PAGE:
Emma Gallimore Feb. 3, 2016, 10:40am


HARRISBURG - The Fairness in Claims and Transparency Act, designed to add transparency to the Pennsylvania asbestos recovery system and follows legislation proposed around the country, is awaiting action by the House Judiciary Committee.

The bill, introduced by Rep. Warren Kampf, addresses a long-standing issue with the current system of assessing responsibility for damages in asbestos-related suits by requiring plaintiffs in civil lawsuits to disclose the exposure claims they've also submitted to bankruptcy trusts.

The bill was originally introduced in 2013. This version was introduced in June but has not moved despite a Republican majority in the House..

Trusts are established by companies that have dwindling resources to compensate those suffering from mesothelioma and other asbestos-related diseases and are a part of the bankruptcy system.

Under the terms of the trust, companies can’t be litigated against directly because the trust exists to pay claims.

Billions of dollars have been awarded to victims in this way. However, other companies can be the subject of lawsuits.

“The asbestos claims system is a lot different than other litigation,” Kampf told the Pennsylvania Record. “Claimants who have mesothelioma, through a very short and fairly easy process, can recover from the trust without even proving causation.”

As the Garlock Sealing Technologies bankruptcy case revealed in a judge's 2014 decision, some trial lawyers are taking advantage of the system by delaying trust claims in order to assess more responsibility to companies in lawsuits.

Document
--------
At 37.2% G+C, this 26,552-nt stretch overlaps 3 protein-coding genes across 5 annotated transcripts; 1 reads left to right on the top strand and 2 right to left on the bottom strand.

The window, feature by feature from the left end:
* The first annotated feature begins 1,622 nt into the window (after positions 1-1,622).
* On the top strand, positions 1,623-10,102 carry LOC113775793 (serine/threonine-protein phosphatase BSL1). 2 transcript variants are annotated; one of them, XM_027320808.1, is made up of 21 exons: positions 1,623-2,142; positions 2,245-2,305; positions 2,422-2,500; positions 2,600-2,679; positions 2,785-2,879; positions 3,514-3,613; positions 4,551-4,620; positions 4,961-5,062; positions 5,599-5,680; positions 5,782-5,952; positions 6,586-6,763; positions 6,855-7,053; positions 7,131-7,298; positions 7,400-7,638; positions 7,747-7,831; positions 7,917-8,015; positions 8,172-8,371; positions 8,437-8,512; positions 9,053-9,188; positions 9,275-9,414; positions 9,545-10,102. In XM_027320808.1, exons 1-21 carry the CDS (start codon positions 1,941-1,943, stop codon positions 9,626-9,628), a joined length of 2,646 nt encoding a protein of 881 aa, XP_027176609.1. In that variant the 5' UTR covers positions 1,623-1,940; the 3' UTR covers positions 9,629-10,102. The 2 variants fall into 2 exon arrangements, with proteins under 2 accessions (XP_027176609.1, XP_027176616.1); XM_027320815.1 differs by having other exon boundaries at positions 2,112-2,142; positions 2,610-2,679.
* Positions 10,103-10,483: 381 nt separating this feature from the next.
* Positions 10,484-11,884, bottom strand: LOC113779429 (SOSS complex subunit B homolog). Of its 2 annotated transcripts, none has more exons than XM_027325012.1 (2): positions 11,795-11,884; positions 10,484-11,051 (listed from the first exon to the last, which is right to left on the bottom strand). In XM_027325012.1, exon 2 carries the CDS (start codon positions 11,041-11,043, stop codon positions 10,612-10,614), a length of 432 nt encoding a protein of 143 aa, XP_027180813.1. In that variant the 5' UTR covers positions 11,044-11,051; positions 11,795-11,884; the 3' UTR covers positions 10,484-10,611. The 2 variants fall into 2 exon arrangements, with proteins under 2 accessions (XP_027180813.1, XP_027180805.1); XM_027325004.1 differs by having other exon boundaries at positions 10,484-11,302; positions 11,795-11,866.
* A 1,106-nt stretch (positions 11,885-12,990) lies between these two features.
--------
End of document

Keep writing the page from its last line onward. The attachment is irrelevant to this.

Garlock introduced evidence from 15 cases and also filed racketeering lawsuits against the asbestos firms that filed them. One of those firms is the Shein Law Center of Philadelphia.

“When the claimant then sues another company, a peripheral defendant … the claims that were made in the trust system are really never before the jury and the judge, they don’t get on the verdict sheet,” Kampf said.

This puts a heavy burden on businesses that might bear very little actual responsibility, Kampf said.

In most areas of law, the Fair Share Act would address this issue by eliminating joint and several liability.

“In asbestos claims, fair share does not really apply, and the courts have held as much,” Kampf said. “It can be very difficult to get the lawyers who represent these claimants to turn over claims that they have made on the bankruptcy trust systems, and it’s very hard to get the trusts to release claims.”

The state's FACT Act would change that by requiring plaintiffs to disclose all exposure information and any claims previously filed based on asbestos exposure. They also must disclose if they are eligible to submit a claim to a trust.

The bill will also apply the 2011 Pennsylvania Fair Share Act to asbestos cases to eliminate joint and several liability.

“It’s a good bill,” Kampf said. “It doesn’t prevent anybody from making any claim against any entity or any trust, but it tries to avoid a situation by which the system is gamed.”

The goal is to create a more favorable environment for businesses in Pennsylvania, Kampf said.

“In my mind, the bill is fundamentally about trying to implement a Fair Share Act for this particular type of case,” Kampf said.

Similar federal legislation was recently passed by the House of Representatives, and President Barack Obama has promised a veto if it makes it through the Senate.

Also, some states - like neighboring West Virginia - have passed their own asbestos trust claims transparency laws.

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